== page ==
In case you haven’t noticed, it’s that holiday time of year. You know the routine. Parties and calories galore. Crowds and credit cards smoking from overuse. Getting together with relatives you haven’t seen for an entire year.
And—worst of all—having to answer the inevitable, “How’s your writing going?”
Oh, on the surface, it’s a harmless enough question. Much less in-your-face than a glitzy-gaudy Christmas sweater gone wrong. Don’t misunderstand, either. I’m not dissing the genuine interest that others hold in regards to the writing journey. In fact, the question shows care and concern from loved ones.
Still, why in the world do those four simple words, “How’s your writing going?” always drop me to my knees?
Because this question is like a bag of potato chips. You can’t have just one, folks. It’s the follow-up questions that sucker punch a writer into a drooling idiot . . .
“You still haven’t finished that book?”
“You still haven’t been published?”
“You still haven’t gotten an agent?”
“You still haven’t heard from Publisher X?”
“You still haven’t made it to the NY Times Bestseller list?”
The definition of insanity, according to Albert Einstein, is doing the same thing over and over again yet expecting different results. This year, stop the madness. You know those questions are coming, so writers, let’s be proactive. How? Plan ahead.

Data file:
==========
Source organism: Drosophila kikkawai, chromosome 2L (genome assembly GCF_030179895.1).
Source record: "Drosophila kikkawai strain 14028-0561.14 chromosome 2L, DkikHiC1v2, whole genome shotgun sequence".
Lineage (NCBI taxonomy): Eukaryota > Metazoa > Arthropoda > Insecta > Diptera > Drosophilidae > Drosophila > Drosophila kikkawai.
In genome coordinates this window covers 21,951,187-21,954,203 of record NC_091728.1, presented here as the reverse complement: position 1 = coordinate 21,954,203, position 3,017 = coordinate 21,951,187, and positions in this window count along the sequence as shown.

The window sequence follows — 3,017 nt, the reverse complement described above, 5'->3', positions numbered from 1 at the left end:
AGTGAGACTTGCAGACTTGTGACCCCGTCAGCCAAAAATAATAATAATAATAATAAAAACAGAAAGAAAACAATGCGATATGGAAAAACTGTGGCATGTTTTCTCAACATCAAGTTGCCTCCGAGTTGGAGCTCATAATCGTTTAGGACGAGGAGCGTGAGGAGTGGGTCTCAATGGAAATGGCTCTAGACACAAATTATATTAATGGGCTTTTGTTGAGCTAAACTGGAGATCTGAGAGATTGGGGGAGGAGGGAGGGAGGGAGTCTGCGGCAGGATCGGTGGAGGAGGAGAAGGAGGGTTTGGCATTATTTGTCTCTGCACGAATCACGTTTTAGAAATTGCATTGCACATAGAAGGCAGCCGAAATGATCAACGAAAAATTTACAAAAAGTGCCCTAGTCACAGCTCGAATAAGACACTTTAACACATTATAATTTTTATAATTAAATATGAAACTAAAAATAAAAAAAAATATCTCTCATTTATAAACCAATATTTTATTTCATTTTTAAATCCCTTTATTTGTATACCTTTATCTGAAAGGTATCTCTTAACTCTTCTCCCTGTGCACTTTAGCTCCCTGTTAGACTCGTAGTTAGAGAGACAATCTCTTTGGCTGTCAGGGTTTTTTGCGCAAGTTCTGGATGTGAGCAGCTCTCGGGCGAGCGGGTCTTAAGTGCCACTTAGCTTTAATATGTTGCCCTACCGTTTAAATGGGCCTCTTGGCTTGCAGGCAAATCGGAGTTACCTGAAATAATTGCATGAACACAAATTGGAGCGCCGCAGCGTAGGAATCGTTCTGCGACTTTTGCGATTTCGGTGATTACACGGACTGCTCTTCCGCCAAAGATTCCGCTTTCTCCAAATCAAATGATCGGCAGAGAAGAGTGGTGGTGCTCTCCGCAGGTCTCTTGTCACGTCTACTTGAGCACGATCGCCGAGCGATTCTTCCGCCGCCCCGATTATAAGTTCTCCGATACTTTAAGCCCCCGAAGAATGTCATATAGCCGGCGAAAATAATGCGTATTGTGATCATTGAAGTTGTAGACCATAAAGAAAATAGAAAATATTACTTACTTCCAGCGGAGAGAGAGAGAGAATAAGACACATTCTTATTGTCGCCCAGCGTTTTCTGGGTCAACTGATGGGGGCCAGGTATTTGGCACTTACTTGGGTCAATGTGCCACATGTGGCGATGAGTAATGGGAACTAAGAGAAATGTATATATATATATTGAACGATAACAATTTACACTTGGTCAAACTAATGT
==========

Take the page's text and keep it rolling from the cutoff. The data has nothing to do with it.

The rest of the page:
Share an interesting bit of research you’ve uncovered.
An engaging tidbit of information oftentimes turns the conversation in a whole new direction. And who knows…you just may have found someone who can add to your knowledge base on a particular subject.
Prepare a fun and snappy comeback.
You don’t have to feel defeated because you “still haven’t.” Lighten up the situation with a quippy reply. Don’t just grin and bear it. Really yuk it up.
No, not your finger. Flip the question back to the questioner. Be honest and admit you haven’t whatever-they-asked, then ask them if they’ve accomplished one of their goals yet. Only use this tactic, however, if you really care. Otherwise, you’re going to come off as a sour grapes connoisseur.
Remember, ‘tis the season to be jolly, not crabby. Instead of cringing in the corner at the next holiday gathering, go out there and have fun!